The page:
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Wills & Inheritance - Frequently Asked Questions

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Can a legal Will be challenged?

Yes. If the person executing the Will did not have capacity, was unduly influenced, the Will was incorrectly executed or the deceased had a “moral duty” to another, the Will can be challenged.

What does legal capacity mean?

When drafting and executing a Will, it is assumed a person is of clear mind and thought. If a person does not properly understand what they are doing because, for example, they have dementia or a psychiatric illness, they do not have capacity.  

What does unduly influenced mean?

When drafting and executing a Will, it is assumed a person is of clear mind and thought. That person has a right to leave their property to whom they want. If they are influenced to, for example, change their mind or leave specific assets to certain people, they may have been unduly influenced.

How do I ensure a Will has been properly executed?

The law provides specific rules for writing, signing and witnessing a Will. You should seek advice from National Compensation Lawyers in this regard.

What does “moral duty” mean?

A deceased may owe another a “moral duty” if there is an expectation they should do so because that person has a “financial need”. However, this is an extremely wide concept and will depend on the circumstances of each case.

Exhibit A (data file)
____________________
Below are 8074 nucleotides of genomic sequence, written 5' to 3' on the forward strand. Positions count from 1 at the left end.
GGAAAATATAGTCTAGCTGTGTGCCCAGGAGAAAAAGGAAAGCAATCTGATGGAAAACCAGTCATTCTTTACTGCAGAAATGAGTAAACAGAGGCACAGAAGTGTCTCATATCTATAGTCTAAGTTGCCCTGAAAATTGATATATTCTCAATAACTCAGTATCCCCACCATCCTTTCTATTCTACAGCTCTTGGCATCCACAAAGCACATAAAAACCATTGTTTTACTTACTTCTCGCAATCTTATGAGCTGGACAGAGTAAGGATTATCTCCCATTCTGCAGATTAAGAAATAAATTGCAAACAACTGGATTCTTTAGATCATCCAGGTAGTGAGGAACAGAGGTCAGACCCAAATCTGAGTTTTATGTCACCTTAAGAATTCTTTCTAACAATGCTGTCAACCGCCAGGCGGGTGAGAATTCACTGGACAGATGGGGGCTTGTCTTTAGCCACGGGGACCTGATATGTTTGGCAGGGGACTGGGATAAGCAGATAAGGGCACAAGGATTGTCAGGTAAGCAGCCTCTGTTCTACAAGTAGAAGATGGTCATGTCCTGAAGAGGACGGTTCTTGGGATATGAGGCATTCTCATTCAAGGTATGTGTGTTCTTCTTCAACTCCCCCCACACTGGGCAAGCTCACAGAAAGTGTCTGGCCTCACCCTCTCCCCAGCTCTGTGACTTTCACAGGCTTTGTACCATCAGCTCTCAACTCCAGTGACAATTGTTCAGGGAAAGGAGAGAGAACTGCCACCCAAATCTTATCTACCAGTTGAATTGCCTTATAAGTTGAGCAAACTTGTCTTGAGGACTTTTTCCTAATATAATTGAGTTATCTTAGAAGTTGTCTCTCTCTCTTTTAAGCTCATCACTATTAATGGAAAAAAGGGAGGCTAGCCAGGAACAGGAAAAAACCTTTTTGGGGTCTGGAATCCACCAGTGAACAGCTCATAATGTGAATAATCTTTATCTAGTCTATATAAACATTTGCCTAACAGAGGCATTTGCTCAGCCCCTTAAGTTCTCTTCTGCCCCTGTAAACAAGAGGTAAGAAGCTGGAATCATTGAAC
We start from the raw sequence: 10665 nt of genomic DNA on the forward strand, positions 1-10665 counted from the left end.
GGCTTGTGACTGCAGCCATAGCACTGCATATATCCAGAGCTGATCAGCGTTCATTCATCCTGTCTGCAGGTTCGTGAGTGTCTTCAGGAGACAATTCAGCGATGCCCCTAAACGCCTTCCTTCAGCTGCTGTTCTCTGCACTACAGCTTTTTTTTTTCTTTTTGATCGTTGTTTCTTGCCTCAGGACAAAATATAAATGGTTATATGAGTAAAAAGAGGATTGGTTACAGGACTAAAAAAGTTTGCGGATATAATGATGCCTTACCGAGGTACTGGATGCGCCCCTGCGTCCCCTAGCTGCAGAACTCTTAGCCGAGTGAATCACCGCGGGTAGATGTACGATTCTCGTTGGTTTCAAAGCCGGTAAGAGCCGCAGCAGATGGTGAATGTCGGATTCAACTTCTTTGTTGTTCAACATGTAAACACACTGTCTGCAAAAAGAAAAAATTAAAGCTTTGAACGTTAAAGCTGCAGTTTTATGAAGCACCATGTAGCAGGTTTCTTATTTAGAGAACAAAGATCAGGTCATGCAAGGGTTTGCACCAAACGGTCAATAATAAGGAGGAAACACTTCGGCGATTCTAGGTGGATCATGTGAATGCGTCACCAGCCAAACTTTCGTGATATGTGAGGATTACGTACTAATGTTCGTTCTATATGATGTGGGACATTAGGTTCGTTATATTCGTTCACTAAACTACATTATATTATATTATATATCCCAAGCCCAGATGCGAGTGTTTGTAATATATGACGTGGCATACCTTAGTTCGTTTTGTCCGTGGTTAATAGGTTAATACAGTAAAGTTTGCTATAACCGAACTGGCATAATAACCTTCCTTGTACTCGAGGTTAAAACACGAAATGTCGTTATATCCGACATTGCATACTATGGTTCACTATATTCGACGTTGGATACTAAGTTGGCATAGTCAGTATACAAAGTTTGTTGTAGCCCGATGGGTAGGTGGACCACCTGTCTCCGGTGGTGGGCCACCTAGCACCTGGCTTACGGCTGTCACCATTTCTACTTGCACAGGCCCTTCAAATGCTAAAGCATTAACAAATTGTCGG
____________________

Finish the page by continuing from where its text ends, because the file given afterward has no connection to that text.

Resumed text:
Please contact National Compensation Lawyers to discuss this concept in more detail. Do not attempt to interpret your own situation. You may decide incorrectly.

Are there time periods for challenging a Will?

Yes. Each State and Territory differs, but an Application should be made within 6 months of the issue of Probate or Letters of Administration. The Court may extend this period in limited circumstances. Accordingly, we recommend you contact National Compensation Lawyers urgently.

If a Will is challenged, does the matter proceed to Court?

Most challenges are settled at mediation. However, if the parties cannot come to an agreement a Court will decide the matter. The Court has a wide discretion and will decide each case and its own merits. Facts which can be considered include the relationship between the parties, promises made by the deceased, financial need of a challenger and the size of the Estate.

Who pays the costs of a challenge?

Normally all party’s costs are paid from the Estate, unless the challenge had no merit.

What happens if there is no Will?

If a deceased person did not execute a Will, or a Will cannot be found, they are “intestate”. The property is then distributed in accordance State based legislation.

For more information, or if you wish to challenge, or oppose a challenge to a Will, please contact us for an obligation-free consultation with a lawyer on 1300 FEARLESS (1300 332 753).